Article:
Ella Mae Johnson, bundled in a sleeping bag, insisted on attending the inauguration despite the cold.
Ella Mae Johnson, bundled in a sleeping bag, insisted on attending the inauguration despite the cold. Joseph Shapiro/NPR
Ella Mae Johnson, a 105-year-old African-American woman from Cleveland, was determined to see the swearing-in of Barack Obama. Even after friends helping her get to Washington suggested the weather would be too cold and she'd have to wait too long outside, Johnson was adamant that she wanted to attend the ceremony for the nation's first black president.
An elegant woman, Johnson dresses with impeccable style and keeps her flowing silver hair just so. But for the inauguration, she sacrificed all that, in good humor, to the greater task of staying warm.
Johnson's nurse, Iris Williams, zipped her up in a bright blue sleeping bag. The puffy fabric covered Johnson from head to toe — with only her eyes and nose peeking out.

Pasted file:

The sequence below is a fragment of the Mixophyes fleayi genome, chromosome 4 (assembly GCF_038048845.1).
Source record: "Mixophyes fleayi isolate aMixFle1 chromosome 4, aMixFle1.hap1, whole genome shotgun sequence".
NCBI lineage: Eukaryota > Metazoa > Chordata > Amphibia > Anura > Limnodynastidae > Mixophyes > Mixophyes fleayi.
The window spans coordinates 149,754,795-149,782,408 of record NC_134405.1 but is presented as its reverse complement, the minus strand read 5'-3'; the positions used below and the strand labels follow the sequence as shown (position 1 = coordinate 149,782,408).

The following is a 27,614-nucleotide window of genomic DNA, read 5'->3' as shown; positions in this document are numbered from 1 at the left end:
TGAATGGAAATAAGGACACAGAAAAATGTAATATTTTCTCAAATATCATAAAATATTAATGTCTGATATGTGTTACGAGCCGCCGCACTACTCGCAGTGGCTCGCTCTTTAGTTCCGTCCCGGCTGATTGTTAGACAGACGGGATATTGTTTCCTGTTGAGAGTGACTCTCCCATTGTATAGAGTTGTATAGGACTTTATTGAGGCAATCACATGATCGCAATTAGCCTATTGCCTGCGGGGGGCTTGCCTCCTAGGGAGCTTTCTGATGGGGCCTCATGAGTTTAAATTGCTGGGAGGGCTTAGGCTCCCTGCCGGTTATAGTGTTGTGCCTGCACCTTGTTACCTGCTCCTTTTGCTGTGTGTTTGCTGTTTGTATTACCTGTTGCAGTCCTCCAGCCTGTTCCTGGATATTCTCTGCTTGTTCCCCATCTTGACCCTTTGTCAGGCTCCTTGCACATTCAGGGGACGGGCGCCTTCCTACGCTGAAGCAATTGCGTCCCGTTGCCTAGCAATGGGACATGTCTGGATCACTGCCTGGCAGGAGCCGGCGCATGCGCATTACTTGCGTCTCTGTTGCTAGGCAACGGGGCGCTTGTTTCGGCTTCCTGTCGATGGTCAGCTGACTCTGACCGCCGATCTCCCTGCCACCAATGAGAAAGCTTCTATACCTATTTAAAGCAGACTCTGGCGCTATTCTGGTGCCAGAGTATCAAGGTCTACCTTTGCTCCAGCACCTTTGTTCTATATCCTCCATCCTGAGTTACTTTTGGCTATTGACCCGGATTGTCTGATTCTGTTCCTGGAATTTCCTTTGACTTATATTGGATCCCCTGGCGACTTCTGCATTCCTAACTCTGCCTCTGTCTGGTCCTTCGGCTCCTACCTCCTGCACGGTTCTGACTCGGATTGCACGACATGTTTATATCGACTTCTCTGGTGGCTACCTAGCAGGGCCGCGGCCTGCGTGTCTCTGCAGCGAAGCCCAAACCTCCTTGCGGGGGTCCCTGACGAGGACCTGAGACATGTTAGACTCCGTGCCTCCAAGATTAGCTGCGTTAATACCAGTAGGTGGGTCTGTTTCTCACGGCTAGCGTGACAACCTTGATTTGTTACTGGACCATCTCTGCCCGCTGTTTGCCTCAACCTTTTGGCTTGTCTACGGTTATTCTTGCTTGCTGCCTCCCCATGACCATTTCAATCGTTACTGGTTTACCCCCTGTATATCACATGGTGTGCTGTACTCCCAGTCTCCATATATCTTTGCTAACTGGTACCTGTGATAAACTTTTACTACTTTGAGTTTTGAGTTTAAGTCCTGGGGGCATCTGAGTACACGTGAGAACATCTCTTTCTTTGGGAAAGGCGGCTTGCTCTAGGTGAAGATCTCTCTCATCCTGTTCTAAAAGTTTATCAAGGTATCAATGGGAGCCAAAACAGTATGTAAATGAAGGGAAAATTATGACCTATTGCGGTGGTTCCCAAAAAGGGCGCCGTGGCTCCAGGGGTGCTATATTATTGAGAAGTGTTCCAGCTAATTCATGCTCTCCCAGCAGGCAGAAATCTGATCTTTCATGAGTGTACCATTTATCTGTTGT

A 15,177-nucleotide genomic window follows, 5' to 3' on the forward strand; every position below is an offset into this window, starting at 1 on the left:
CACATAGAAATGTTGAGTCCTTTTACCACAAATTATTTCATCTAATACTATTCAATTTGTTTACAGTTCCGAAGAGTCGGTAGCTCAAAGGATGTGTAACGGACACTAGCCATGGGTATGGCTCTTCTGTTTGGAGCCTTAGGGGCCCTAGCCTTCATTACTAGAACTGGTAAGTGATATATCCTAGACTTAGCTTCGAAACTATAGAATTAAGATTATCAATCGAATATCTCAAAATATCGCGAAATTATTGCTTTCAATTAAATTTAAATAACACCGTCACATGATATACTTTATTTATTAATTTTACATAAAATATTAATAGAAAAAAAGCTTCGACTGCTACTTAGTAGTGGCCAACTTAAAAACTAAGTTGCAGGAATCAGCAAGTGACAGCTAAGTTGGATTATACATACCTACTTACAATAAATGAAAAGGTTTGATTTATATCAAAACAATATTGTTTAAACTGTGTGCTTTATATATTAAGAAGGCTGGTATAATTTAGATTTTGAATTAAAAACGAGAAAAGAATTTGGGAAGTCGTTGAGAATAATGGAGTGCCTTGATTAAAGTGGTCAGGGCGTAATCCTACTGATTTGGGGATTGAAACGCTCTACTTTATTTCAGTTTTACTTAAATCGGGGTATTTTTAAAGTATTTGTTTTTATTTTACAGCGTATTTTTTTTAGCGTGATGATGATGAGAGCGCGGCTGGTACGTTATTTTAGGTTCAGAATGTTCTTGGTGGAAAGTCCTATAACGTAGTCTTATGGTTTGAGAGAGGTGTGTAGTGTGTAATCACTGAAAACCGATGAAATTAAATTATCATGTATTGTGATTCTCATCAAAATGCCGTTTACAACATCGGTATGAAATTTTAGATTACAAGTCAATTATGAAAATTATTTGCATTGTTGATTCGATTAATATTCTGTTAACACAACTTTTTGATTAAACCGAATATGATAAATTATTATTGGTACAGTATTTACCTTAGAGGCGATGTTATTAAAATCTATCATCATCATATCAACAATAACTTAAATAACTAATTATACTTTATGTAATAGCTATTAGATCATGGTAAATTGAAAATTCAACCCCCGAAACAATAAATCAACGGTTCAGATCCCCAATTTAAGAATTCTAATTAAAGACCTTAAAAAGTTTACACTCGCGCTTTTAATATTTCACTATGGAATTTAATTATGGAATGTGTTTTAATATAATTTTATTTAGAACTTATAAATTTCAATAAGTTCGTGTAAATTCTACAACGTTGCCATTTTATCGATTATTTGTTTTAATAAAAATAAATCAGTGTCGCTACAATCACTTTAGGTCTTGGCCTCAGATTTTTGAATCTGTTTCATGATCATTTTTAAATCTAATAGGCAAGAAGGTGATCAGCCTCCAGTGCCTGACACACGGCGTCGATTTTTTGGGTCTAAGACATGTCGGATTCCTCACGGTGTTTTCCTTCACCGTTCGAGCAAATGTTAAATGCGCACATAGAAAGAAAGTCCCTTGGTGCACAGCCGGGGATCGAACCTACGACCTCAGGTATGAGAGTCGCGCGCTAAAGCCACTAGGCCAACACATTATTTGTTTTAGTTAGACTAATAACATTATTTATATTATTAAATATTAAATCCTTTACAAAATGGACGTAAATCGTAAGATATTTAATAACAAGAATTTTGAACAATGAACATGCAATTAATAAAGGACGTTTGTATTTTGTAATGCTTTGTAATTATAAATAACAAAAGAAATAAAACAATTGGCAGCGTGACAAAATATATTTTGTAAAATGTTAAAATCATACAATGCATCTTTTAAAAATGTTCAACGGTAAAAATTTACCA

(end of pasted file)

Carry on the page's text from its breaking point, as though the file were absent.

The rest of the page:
"Once I get you sealed in, there's no turning back now," Williams said with a laugh. "You can't turn left or right, up or down. You're stuck."
At the Capitol, the nurse pushed Johnson in a wheelchair. In her sleeping bag, Johnson got plenty of attention. And when strangers found out how old she was, they stopped to congratulate her.
"Congratulations. Congratulations, Ella Mae. How are you doing in there?" one man said after learning that Johnson recently turned 105.
"I'm fine. Now all I need is to rub my nose," she replied.
Johnson has been a witness to more than a century of African-American history. And when Tuesday's historic moment was over, she talked about what it meant to be in the middle of such a friendly crowd.
"We were all there; we were there waiting," she said. "It didn't matter what my color was. It didn't matter what your color was. And I could not ask for anything better."
Johnson spent seven hours outside in the frigid weather. But she said she was too wrapped up — and too happy — to feel the cold.